Traumatic Brain Injury Scholarly Journal
Traumatic brain injury
(TBI), a sort of acquired brain injury, occurs when a sudden trauma
causes damage to the brain. TBI may result when the top suddenly and violently hits an object, or when an object pierces the skull and enters brain tissue. Symptoms of a TBI are often mild, moderate, or severe, counting on the extent of the damage to the brain. A person with a light TBI may remain conscious or may experience a loss of consciousness for a couple of seconds or minutes. Other symptoms of mild traumatic brain injury
include headache, confusion, lightheadedness, dizziness, blurred vision or tired eyes, ringing within the ears, bad taste within the mouth, fatigue or lethargy, a change in sleep patterns, mood or behavioral changes, and trouble with memory, concentration, thinking or attention. A person with a moderate or severe TBI may show these same symptoms, but can also have a headache that gets worse or doesn't get away, repeated vomiting or nausea, seizures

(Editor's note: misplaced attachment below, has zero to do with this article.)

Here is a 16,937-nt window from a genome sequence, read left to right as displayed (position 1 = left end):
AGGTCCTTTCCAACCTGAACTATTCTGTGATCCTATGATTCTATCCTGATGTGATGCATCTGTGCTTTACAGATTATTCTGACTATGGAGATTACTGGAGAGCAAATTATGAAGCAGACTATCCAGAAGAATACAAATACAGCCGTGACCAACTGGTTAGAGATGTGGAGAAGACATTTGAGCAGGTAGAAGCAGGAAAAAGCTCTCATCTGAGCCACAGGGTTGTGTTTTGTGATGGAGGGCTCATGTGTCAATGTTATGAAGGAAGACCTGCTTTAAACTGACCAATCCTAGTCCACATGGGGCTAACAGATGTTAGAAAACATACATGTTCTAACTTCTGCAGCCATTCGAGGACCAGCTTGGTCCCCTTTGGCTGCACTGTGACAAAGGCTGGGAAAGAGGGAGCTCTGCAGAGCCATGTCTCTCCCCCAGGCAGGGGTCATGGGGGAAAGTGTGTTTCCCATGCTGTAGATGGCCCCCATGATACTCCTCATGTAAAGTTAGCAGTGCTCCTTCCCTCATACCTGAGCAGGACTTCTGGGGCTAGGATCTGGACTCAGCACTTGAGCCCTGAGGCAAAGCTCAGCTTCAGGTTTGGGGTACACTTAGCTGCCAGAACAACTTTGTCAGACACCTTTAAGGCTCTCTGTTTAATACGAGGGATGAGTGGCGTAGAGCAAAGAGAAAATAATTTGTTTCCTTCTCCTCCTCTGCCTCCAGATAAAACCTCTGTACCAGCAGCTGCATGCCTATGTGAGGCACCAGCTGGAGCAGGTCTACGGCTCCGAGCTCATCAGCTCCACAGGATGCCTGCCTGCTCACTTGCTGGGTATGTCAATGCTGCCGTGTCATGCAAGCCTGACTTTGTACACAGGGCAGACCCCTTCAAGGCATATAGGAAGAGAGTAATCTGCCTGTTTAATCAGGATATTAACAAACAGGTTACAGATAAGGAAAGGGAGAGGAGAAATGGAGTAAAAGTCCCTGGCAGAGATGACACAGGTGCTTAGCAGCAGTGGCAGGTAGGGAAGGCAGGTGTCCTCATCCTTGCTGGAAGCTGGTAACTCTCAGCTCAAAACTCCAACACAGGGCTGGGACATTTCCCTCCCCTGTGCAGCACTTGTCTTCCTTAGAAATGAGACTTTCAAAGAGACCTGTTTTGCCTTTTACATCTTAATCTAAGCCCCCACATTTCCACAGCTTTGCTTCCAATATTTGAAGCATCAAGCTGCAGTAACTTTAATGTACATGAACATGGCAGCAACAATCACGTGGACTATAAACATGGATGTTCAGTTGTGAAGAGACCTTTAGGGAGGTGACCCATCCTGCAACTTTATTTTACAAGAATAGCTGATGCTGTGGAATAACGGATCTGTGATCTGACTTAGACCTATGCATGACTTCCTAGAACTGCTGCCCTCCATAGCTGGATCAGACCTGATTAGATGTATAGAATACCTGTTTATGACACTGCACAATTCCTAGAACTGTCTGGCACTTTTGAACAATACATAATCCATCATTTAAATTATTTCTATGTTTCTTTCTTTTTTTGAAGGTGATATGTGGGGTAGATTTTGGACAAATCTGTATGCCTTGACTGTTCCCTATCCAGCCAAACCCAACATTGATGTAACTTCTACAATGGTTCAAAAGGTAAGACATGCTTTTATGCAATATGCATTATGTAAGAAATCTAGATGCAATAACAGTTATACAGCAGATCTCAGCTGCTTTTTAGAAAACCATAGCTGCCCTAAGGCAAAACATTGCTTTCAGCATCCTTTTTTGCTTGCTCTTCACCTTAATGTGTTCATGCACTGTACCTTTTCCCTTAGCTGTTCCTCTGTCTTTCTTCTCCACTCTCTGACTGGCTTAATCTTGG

or convulsions, an inability to awaken from sleep, dilation of 1 or both pupils of the eyes, slurred speech, numbness or weakness within the extremities, loss of coordination, and increased confusion, restlessness, or agitation.
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